8 Ways That Preschools Ignore Research in Early Childhood Education
Reality and Research Collide at Preschool
When college students graduate from the sheltered idealism of their campuses and enter the pragmatic, money-driven world of employment, they're often jolted by the disparity between the two. They quickly discover what they've learned in their classes, what their professors drilled into their heads, and what they studied for their exams don't hold much weight in the real world. Profits now mean more than philosophy and outdoing the competition trumps doing what's right. Nowhere is the difference between what's taught at college and what's applied in the real world more dramatically pronounced than early childhood education.
In this career field, college students learn one thing in their classes and must do nearly the opposite when they get hired at a preschool. Not only are they poorly compensated, they must forsake what they know is best for young children and do what's demanded of them by their bosses. It's often an untenable situation, leading to an extremely high turnover rate in the profession.
A Quality Preschool Is Not Academic
Today, parents of preschoolers are getting a boat-load of misinformation about what constitutes good practices in early childhood education. Many moms and dads are now convinced that the main goal of preschool is to prepare kids academically for kindergarten: reciting the alphabet, counting to 100, studying the calendar, sitting still for stories, and writing their names. They don't realize that mastering these narrow skills doesn't align with the latest findings in neuroscience. They don't understand that many preschools in the United States are doing the opposite of what the research dictates.
Research-Driven Information About Early Childhood Education
1. Early academics don't make smarter kids.
2. Kids learn most from exploring.
3. The best learning springs from curiosity.
4. Early academics limit learning.
5. Big picture skills matter most.
6. Early academics can turn off kids to learning.
7. Play is the foundation of learning.
8. Pretending promotes literacy.
1. Early Academics Don't Make Smarter Kids
Some preschool owners misrepresent the latest findings in brain research to stay competitive and turn a profit. For example, when research revealed that the brains of young children rapidly develop connections called synapses during the first three to four years of life, some opportunistic owners saw it as a marketing tool. They began describing their preschools with words and phrases such as: enriched, stimulating, academically rigorous, brain enhancing, guided by the latest in neuroscience, and the ideal place to maximize your youngster's learning potential.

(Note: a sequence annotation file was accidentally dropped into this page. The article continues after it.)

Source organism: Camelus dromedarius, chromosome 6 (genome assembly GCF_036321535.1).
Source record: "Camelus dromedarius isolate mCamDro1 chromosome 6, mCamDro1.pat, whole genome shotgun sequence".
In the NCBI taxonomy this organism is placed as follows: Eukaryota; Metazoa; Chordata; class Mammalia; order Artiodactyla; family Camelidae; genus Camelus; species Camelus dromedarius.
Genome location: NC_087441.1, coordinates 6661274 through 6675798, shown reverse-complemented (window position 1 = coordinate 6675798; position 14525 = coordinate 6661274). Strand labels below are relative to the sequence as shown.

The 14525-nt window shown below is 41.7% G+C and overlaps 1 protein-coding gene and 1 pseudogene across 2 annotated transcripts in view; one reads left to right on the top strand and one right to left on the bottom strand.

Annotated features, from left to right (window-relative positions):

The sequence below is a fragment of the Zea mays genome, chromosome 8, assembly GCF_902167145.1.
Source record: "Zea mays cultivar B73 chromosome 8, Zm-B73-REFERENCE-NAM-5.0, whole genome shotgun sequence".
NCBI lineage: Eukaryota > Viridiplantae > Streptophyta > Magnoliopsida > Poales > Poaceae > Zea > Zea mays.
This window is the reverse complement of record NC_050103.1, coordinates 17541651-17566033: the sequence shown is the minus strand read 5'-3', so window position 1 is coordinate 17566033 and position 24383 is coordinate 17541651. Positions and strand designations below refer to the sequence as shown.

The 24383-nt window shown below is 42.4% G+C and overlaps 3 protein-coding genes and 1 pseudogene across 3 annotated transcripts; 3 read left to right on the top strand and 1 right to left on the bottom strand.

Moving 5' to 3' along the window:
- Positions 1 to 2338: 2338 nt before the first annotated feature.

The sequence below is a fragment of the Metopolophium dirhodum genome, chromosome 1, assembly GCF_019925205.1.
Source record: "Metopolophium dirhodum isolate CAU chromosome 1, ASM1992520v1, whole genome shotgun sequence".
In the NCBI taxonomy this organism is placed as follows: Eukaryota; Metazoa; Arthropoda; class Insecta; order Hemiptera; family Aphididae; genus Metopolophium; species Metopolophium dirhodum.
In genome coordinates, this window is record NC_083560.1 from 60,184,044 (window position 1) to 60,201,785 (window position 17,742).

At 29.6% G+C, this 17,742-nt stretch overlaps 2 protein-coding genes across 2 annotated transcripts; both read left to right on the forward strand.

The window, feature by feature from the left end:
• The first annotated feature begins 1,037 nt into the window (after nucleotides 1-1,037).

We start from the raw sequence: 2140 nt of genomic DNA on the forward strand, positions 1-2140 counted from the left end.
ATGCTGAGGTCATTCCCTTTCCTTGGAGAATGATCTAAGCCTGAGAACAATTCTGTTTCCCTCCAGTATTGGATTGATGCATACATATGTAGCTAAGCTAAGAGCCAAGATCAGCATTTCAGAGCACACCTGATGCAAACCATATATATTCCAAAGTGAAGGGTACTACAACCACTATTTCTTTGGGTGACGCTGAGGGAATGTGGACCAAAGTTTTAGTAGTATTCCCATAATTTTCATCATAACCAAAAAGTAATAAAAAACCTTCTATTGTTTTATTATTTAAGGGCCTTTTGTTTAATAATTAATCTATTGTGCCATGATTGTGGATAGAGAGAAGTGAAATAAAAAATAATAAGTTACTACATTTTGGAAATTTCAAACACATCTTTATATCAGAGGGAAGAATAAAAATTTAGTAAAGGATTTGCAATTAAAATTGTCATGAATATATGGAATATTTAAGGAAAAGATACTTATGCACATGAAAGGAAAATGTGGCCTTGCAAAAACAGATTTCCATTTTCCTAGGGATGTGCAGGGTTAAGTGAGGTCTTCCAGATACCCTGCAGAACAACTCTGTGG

They convinced unwitting moms and dads that a superior preschool is one that embraces early academics. They touted workbooks, flashcards, computers, STEM lessons, and teacher-directed learning. They promised that these would give kids a competitive edge, turning them into little geniuses and guaranteeing a future with early admissions to MIT and lucrative careers in Silicone Valley.
2. Kids Learn Most From Exploring
Patricia Wolfe sets the record straight about early learning and neuroscience in This brilliant book helped me build a developmentally appropriate curriculum for my students with a research-based explanation for why play was the nucleus, not academics. Therefore, I highly recommend it to all moms and dads, but especially those who are convinced that earlier is better when it comes to structured learning. Brain Matters: Translating Research Into Classroom Practice.
Correcting a common misconception, Wolfe explains that the more synapses children make during their early years doesn't mean that they'll become Einsteins. That's because youngsters prune synapses as they grow, trimming away the ones they don't need.
While some preschools entice parents by promising an enriched learning environment, Wolfe assures them that young children don't need super stimulating places to reach their potential. In fact, she says that the opposite is true based on the latest research. She writes “excessive use of flash cards, workbooks, language tapes, and 'educational' computer games is not only inappropriate, these games deprive children of the natural interaction with their world so important to development...there is no proof extra stimulation is necessary for cognitive or social growth.”
3. The Best Learning Springs From Curiosity
As Wolfe points out, children have all they need to learn within themselves: an innate curiosity, a robust imagination, and an intense desire to explore their surroundings. They don't need teachers to fill them up with knowledge.They don't need the latest technology, overpriced STEM sets, or elaborate phonics programs. What they do need are plenty of opportunities to interact with one another, ample time to investigate their environment (both indoors and out), and warm, loving teachers to support and guide them.
4. Early Academics Limit Learning
Sadly, play at preschool in the United States has became synonymous with wasted time. Too many uninformed moms and dads see it as frivolous and demand “real learning" with workbooks, computers, circle time, science projects, handwriting lessons, and alphabet activities. Moreover, they demand results with youngsters reciting the days of the week, recognizing patterns, tying their shoes, counting to 100, and knowing their letter sounds. They're interested in these narrow skills because they want their youngsters academically prepared for kindergarten. In the process, however, the broader and far more important skills that prepare them for life get minimized.